Affordability not considered

Editor:

Re: Surrey property taxes expected to rise $90, Dec. 22

I hope the B.C. municipal auditor arrives soon to explain Surrey’s budget.

Editor:

Re: Surrey property taxes expected to rise $90, Dec. 22

I hope the B.C. municipal auditor arrives soon to explain Surrey’s budget.

The inflation rate is 1.5 per cent but taxes are going up four per cent compounded. During this recession our spending and debt increased.

We now have a $53-million loan to pay for a world class city hall and library, possibly rising to $95 million if things don’t work out.

There is an unfunded – i.e. no money set aside – liability of $1,024 million for guaranteed employee pensions. Surrey also contributes $11.8 million annually toward the employees’ pension plan, and future employee benefits of all sorts cost another $18.6 million a year. The separate road levy is not itemized, so we don’t know what we got for it.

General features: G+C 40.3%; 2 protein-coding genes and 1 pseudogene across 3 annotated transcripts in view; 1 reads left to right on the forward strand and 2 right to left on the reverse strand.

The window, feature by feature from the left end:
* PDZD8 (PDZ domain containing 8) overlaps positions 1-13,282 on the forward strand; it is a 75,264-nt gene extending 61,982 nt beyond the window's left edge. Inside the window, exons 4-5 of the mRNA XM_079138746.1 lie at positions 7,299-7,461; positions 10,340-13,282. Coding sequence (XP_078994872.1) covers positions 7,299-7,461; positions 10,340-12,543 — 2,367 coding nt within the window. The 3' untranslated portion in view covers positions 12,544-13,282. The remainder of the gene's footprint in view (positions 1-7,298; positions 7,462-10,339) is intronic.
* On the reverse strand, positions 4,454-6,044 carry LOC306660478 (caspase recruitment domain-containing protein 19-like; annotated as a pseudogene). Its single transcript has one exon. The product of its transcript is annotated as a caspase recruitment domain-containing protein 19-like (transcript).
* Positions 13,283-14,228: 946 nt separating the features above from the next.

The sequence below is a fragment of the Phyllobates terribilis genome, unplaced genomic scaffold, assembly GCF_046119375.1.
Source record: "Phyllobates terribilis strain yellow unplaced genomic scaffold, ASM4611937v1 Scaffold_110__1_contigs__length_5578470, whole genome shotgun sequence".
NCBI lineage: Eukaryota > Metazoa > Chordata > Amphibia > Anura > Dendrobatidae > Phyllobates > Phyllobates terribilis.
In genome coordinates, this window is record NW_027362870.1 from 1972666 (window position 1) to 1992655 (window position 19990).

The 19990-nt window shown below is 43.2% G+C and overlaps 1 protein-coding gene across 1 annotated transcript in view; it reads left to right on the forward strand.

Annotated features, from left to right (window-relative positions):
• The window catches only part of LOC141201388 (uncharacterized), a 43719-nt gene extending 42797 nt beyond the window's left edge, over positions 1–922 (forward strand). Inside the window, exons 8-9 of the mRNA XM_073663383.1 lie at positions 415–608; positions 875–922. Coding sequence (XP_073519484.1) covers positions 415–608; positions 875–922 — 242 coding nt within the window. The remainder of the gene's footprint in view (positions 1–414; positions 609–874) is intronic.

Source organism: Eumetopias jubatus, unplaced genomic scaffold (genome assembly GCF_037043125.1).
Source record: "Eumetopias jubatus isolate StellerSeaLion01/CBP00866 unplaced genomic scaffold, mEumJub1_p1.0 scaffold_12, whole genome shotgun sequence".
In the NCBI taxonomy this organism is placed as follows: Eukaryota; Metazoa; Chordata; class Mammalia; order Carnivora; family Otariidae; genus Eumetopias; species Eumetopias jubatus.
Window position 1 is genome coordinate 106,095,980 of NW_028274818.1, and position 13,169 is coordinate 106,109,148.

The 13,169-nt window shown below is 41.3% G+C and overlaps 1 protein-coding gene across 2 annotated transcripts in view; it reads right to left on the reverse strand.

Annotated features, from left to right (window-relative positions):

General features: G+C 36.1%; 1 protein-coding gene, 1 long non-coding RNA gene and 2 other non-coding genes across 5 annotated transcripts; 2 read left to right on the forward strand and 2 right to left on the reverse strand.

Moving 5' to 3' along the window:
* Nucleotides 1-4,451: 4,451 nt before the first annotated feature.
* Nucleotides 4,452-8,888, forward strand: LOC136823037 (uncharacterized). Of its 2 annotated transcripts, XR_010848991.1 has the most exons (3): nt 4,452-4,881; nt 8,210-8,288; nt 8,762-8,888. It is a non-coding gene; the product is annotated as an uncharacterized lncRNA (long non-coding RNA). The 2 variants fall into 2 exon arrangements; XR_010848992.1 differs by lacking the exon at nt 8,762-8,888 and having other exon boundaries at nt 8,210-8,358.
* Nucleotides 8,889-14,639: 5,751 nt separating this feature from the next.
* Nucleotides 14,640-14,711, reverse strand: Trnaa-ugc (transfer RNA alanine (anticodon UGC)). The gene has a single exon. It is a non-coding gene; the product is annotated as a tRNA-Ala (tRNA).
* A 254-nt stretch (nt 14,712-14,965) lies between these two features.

Additional taxation will be added by the GVRD. Its 2011 average was 9.2 per cent, but next year will be higher. TransLink is another tax hole. My estimate is total property taxes may be near 10 per cent.

The budget says it focuses on three pillars of sustainability, but none is taxpayer affordability.

Simply put, Surrey is slowly working its way into bankruptcy and ignoring what has happened to whole countries and many U.S. states. They, too, had a spend-now, pay-later policy.

J. Edwards, Surrey

 

 

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